Peak Performance Game Plan

on September 23, 2021 • Grace

It doesn’t matter if you’re the best in the world: if your head isn’t in the game, you won’t perform. The role the mind plays in athletic performance is much harder to quantify than the straightforward, measurable, physical attributes of strength and speed, but in many ways, it holds the key to success.

Consider this summer’s Olympics in Tokyo, when many of us casual observers learned of “the twisties,” the mental block that can suddenly overcome gymnasts, where they can no longer situate their bodies in space as they move through the air. This imperils not just their performance in that particular event on that particular day, but it also risks their physical health and even their lives. This dreaded obstacle exists purely in the gymnast’s mind but has dire physical implications should they ignore it and compete anyway. The greatest gymnast of all time, Simone Biles, got the twisties while in Tokyo and recognised what they could mean for her health. She heeded the warning and pulled out of most of the competition, in what many had expected to be one of the biggest events of her career, showcasing her abilities to millions around the world.

Even for those of us not facing the pressure of Olympic competition, the mind is our most powerful muscle in determining whether we succeed. This applies both to major competitions and everyday training sessions. Researchers Gould, Flett and Bean describe mental preparation as “those cognitive, emotional, and behavioral strategies athletes and teams use to arrive at an ideal performance state or condition that is related to optimal psychological states and peak performance.” They note that mental preparation must be specific to the task at hand, so mental preparation will look different depending on the skills required. That said, their research shows a few general takeaways that can help guide you in your quest for optimal performance:

  • Find your zone. This is your psychological Goldilocks state: you’re not too hot, you’re not too cold, you’re just right. Avoiding the extremes of sluggishness and overstimulation ensure you are in the ideal mental place to understand the challenge at hand and respond appropriately. This can be achieved through proper training and preparation, through using stress management techniques, and through practicing present moment awareness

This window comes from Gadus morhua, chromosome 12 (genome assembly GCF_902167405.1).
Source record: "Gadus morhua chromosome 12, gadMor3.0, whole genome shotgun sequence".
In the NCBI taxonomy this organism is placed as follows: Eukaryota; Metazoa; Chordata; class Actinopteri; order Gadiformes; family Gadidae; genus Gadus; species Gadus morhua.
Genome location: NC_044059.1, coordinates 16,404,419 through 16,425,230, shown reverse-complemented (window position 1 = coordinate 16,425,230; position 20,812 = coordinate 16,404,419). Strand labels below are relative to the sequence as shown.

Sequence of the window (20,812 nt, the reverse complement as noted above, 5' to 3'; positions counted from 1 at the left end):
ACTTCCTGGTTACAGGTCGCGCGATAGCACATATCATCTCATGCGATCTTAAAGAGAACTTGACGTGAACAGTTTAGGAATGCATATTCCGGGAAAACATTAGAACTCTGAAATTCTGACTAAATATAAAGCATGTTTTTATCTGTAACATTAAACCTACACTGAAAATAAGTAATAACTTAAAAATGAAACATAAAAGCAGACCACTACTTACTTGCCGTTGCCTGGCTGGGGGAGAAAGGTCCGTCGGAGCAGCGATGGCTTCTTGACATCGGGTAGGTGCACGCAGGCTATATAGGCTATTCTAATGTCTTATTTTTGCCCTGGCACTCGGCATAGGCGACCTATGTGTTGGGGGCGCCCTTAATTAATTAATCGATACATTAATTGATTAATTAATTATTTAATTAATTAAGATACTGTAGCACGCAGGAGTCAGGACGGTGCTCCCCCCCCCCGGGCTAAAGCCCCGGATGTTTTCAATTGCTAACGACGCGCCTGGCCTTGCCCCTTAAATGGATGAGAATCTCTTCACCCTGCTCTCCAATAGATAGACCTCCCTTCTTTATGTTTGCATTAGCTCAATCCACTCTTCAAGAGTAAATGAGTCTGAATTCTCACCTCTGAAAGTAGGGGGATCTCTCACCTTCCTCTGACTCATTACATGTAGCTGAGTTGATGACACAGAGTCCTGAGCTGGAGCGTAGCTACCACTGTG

• Keep a journal. Log your training routine and competition schedule and make notes about how you felt mentally and how you performed physically. This will help you discern patterns between the two and learn what works best for your personal optimal performance. Understanding these patterns about yourself will help boost your self-confidence, which is also key to building a strong mind. 
  • Engage in visualisation and goal-setting. Visualisation is one of my favourite techniques  to help ready my mind and body for a challenge, and it is most effective when what you’re visualising is specific and detailed. This is where it relates to goal-setting: the clearer your goal is, the better able you are to envision how it might look, sense how it might feel to your body, imagine what you might smell or hear as you undertake it. Allowing yourself this visceral, sensory experience helps prepare you mentally and physically for what’s ahead by making those goals real in your mind and, in doing so, helps assuage the fear of the unknown. 

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